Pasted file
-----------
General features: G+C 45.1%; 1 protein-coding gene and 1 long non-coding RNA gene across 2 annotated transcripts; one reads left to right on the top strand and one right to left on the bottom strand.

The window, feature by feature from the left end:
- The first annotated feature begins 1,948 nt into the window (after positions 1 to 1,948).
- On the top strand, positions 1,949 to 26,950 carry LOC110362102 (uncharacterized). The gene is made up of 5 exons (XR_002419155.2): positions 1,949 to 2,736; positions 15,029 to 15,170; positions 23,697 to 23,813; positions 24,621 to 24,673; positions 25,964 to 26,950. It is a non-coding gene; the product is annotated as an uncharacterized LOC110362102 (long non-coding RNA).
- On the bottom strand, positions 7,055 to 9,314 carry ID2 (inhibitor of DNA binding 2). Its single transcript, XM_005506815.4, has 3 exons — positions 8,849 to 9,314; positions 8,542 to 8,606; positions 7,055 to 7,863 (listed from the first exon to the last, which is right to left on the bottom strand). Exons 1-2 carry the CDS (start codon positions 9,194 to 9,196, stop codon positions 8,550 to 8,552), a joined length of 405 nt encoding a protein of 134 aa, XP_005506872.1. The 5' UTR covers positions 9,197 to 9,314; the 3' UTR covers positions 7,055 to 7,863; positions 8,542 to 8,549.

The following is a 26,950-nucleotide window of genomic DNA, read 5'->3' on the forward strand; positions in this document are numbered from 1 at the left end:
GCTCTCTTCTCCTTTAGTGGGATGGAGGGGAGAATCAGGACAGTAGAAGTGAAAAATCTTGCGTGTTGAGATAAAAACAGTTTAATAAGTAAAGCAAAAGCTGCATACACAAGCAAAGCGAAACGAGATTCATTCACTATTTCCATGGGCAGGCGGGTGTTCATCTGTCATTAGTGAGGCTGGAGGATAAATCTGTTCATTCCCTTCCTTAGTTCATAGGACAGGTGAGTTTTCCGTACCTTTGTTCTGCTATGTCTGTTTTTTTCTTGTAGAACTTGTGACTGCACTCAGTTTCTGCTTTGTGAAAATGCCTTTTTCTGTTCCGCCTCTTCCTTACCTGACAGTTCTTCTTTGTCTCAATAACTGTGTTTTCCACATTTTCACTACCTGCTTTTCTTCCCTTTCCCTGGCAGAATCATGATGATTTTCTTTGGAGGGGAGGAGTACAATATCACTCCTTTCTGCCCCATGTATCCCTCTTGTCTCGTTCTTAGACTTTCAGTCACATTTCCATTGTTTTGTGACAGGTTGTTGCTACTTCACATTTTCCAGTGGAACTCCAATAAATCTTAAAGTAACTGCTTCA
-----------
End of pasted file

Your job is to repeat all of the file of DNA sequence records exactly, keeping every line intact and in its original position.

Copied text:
General features: G+C 45.1%; 1 protein-coding gene and 1 long non-coding RNA gene across 2 annotated transcripts; one reads left to right on the top strand and one right to left on the bottom strand.

The window, feature by feature from the left end:
- The first annotated feature begins 1,948 nt into the window (after positions 1 to 1,948).
- On the top strand, positions 1,949 to 26,950 carry LOC110362102 (uncharacterized). The gene is made up of 5 exons (XR_002419155.2): positions 1,949 to 2,736; positions 15,029 to 15,170; positions 23,697 to 23,813; positions 24,621 to 24,673; positions 25,964 to 26,950. It is a non-coding gene; the product is annotated as an uncharacterized LOC110362102 (long non-coding RNA).
- On the bottom strand, positions 7,055 to 9,314 carry ID2 (inhibitor of DNA binding 2). Its single transcript, XM_005506815.4, has 3 exons — positions 8,849 to 9,314; positions 8,542 to 8,606; positions 7,055 to 7,863 (listed from the first exon to the last, which is right to left on the bottom strand). Exons 1-2 carry the CDS (start codon positions 9,194 to 9,196, stop codon positions 8,550 to 8,552), a joined length of 405 nt encoding a protein of 134 aa, XP_005506872.1. The 5' UTR covers positions 9,197 to 9,314; the 3' UTR covers positions 7,055 to 7,863; positions 8,542 to 8,549.

The following is a 26,950-nucleotide window of genomic DNA, read 5'->3' on the forward strand; positions in this document are numbered from 1 at the left end:
GCTCTCTTCTCCTTTAGTGGGATGGAGGGGAGAATCAGGACAGTAGAAGTGAAAAATCTTGCGTGTTGAGATAAAAACAGTTTAATAAGTAAAGCAAAAGCTGCATACACAAGCAAAGCGAAACGAGATTCATTCACTATTTCCATGGGCAGGCGGGTGTTCATCTGTCATTAGTGAGGCTGGAGGATAAATCTGTTCATTCCCTTCCTTAGTTCATAGGACAGGTGAGTTTTCCGTACCTTTGTTCTGCTATGTCTGTTTTTTTCTTGTAGAACTTGTGACTGCACTCAGTTTCTGCTTTGTGAAAATGCCTTTTTCTGTTCCGCCTCTTCCTTACCTGACAGTTCTTCTTTGTCTCAATAACTGTGTTTTCCACATTTTCACTACCTGCTTTTCTTCCCTTTCCCTGGCAGAATCATGATGATTTTCTTTGGAGGGGAGGAGTACAATATCACTCCTTTCTGCCCCATGTATCCCTCTTGTCTCGTTCTTAGACTTTCAGTCACATTTCCATTGTTTTGTGACAGGTTGTTGCTACTTCACATTTTCCAGTGGAACTCCAATAAATCTTAAAGTAACTGCTTCA